We live in an age where technology dominates our day to day lives and everything moves at the speed of light. Sometimes we can become so blinded by the everyday routine of going to work that we completely miss the signs that may be telling us it’s time to move on.
A U.S. Department of Labor report from 2006 indicates that baby boomers, born between 1957 and 1964, held an average of 10 jobs between the ages of 18 and 40. Whether this could be evidence of either job mobility or wage-slave burnout, clearly many workers experience a dramatic disconnect between ‘what they do’ and ‘who they are.' Here are seven really good reasons to give your two weeks’ notice.
1. Your Career Interests Have Evolved
Scientists estimate that the body replenishes its cells every seven to thirteen years, meaning you literally are not the same person that you once were. Similarly, what you once found stimulating and exciting may now seem tedious and mundane. Reinvigorating your career may be as simple as switching to a different position within your current company, or moving to another company within your industry. But if you're considering switching careers, be sure to do your homework and look before you leap. It's never easy to re-career, but it can be the difference between living a life worth living and just living.
2. You Just Don't Fit In
For whatever reasons, you just don't fit in. Maybe you clash with your co-workers and your relationships are irreparable. Or, when you take initiative or think creatively, you're whipped back into the “paint-by-the-number” IBM-type marching line. Bottom line: If you feel extremely under-appreciated or the last hour of the workday seems as long as the Jurassic Period, it's time to pack your box.
3. Your Company Wears Grey or Red to Work
If you're aware of grey areas your company is exploiting, or worse yet, are privy to criminal activity, evaluate your options. You may have to think hard about being a whistleblower, but if your company is pursuing a code of ethics or values widely different from your own and it's impacting your performance or morale, quitting shouldn't even be a question.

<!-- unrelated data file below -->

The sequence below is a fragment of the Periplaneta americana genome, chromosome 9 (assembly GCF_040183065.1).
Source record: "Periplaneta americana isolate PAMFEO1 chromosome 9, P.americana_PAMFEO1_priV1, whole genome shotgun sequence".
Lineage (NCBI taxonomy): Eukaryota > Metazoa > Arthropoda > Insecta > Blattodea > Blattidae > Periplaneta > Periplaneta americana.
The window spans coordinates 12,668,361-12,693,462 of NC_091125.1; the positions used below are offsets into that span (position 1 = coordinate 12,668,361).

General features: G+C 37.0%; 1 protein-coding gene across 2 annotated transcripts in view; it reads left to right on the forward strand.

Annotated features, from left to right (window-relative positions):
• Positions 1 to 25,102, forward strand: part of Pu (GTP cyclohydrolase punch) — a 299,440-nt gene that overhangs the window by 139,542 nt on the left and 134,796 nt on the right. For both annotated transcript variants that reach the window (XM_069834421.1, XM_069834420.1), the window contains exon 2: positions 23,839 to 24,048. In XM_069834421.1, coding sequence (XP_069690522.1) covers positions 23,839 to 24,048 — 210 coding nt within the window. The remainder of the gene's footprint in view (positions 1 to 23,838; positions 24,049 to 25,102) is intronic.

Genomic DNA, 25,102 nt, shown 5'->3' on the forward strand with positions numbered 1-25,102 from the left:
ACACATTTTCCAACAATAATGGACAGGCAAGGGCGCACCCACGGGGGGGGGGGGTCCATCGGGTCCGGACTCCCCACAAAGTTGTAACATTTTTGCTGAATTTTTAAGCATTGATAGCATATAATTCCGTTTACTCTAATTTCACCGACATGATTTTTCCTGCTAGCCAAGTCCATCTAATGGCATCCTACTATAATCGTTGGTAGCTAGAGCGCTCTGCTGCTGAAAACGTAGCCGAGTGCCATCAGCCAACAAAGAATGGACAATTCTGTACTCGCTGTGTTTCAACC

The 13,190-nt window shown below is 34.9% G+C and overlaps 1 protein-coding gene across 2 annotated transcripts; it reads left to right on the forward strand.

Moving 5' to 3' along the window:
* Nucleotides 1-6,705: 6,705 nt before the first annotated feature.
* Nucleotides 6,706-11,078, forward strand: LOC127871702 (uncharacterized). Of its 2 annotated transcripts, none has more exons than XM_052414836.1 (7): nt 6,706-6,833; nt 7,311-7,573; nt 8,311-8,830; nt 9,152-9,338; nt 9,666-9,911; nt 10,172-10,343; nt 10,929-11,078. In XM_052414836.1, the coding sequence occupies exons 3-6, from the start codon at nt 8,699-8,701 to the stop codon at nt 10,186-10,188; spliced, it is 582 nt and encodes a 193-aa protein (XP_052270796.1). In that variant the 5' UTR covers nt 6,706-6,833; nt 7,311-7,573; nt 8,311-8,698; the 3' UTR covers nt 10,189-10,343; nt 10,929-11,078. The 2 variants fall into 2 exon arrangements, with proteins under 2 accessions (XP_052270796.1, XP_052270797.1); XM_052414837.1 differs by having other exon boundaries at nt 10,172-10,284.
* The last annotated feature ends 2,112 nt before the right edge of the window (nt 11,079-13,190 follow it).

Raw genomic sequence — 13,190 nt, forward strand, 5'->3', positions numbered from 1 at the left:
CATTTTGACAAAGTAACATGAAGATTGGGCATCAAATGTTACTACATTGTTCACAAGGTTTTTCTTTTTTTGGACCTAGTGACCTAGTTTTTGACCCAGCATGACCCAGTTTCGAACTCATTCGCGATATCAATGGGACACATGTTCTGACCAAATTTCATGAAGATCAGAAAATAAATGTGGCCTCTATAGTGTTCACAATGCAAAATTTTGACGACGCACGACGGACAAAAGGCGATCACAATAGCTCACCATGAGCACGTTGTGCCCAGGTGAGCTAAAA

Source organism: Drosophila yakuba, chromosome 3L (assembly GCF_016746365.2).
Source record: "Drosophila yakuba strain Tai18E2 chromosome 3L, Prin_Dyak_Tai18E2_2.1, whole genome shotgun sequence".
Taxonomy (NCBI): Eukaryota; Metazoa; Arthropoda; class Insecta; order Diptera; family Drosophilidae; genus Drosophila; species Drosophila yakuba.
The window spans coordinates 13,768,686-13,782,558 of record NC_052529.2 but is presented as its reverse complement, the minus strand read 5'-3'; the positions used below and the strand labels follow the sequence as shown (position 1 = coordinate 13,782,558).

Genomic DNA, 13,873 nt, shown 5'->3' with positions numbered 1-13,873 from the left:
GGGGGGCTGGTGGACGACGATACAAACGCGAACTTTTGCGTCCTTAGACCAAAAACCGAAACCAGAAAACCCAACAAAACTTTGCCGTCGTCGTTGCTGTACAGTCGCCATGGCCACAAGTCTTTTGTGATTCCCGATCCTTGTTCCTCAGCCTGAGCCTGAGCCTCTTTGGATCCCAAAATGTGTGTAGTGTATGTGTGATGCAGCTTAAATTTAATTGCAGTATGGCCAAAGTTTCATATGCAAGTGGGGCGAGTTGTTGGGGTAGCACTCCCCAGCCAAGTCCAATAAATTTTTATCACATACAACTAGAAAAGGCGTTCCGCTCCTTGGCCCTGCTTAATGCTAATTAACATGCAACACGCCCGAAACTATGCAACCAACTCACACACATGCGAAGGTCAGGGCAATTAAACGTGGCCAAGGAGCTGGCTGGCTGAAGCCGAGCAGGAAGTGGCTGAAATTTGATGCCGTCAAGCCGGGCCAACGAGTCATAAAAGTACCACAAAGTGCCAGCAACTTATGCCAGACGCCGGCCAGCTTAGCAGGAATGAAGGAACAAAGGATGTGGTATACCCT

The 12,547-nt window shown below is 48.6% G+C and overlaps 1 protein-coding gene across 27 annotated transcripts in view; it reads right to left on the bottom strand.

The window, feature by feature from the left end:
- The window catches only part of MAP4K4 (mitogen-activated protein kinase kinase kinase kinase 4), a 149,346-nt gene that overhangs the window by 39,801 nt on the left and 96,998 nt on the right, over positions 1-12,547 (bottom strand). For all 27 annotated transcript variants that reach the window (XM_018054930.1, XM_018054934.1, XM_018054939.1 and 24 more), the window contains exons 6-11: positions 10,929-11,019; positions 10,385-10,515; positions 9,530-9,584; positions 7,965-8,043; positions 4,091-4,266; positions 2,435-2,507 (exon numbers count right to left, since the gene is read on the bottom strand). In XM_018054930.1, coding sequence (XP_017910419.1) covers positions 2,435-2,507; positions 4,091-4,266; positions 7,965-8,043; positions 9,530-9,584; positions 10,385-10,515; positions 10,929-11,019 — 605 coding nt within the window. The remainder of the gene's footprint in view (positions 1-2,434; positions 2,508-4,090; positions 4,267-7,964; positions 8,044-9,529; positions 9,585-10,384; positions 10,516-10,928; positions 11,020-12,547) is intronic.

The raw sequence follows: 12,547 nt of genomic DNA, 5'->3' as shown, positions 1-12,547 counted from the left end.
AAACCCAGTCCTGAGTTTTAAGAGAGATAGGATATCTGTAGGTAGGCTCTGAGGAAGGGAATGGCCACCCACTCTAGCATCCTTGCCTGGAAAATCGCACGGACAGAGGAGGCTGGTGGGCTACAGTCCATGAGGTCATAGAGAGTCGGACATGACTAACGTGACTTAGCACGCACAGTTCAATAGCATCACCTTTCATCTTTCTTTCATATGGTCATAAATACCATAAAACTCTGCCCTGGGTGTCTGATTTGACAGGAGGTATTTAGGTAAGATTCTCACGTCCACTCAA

4. Your Lifestyle is Unsustainable
With gas prices tipping $5 a gallon and the U.S. dollar recently hitting a 30 year low against the Canadian dollar, more and more people are having to readjust their lifestyles to accommodate the decreased value of their salary. Sometimes, however, readjusting the lifestyle you lead is out of the question. The answer: If you've already tried getting a raise and were shot down, start looking for a job that pays the salary you need. But before you go job hunting, be sure to determine exactly the kind of salary you're looking for and evaluate whether it will comfortably sustain you and your family.
5. Your Company or Industry is on Life Support
When a company is in financial trouble, layoffs are likely. You have to be prepared to get proactive if your company is looking like it's about to board the train to bankruptcy. This is especially true if you suspect the company won't be handing out severance packages. Remember though, you shouldn't necessarily jump ship whenever seas look rough. Sometimes calm, prosperous seas can lie just a stone's throw ahead. The best you can do is make an educated guess.
6. Your Company Has No Future For You
Whether you're facing a glass ceiling or a career cul-de-sac, if you can't see a future at your current company or your future puts you at the same job with a slightly higher pay grade five years from now, it's probably time to move on. Successful work involves constant personal re-invention and change and if your company can't offer that to you, you need to find someone that can.
7. You're Doing Something You Hate
Seems simple, right? If you're working at a job you hate, leave. The problem is, most people don't recognize the fact that they're doing a job they truly hate until they're stuck in the daily grind and it's twice as hard to get out. The surefire way to know whether you're doing work you love is that you have so much passion for what you do that you can't wait until the sun rises the next morning to get started again. If that doesn't typify your feelings for your current job, you owe it to yourself to hand in your resignation and find the work that you truly love. As Steve Jobs, CEO of Apple, Inc., said in his 2005 Stanford Commencement address, "Life is too short to live somebody else's dream."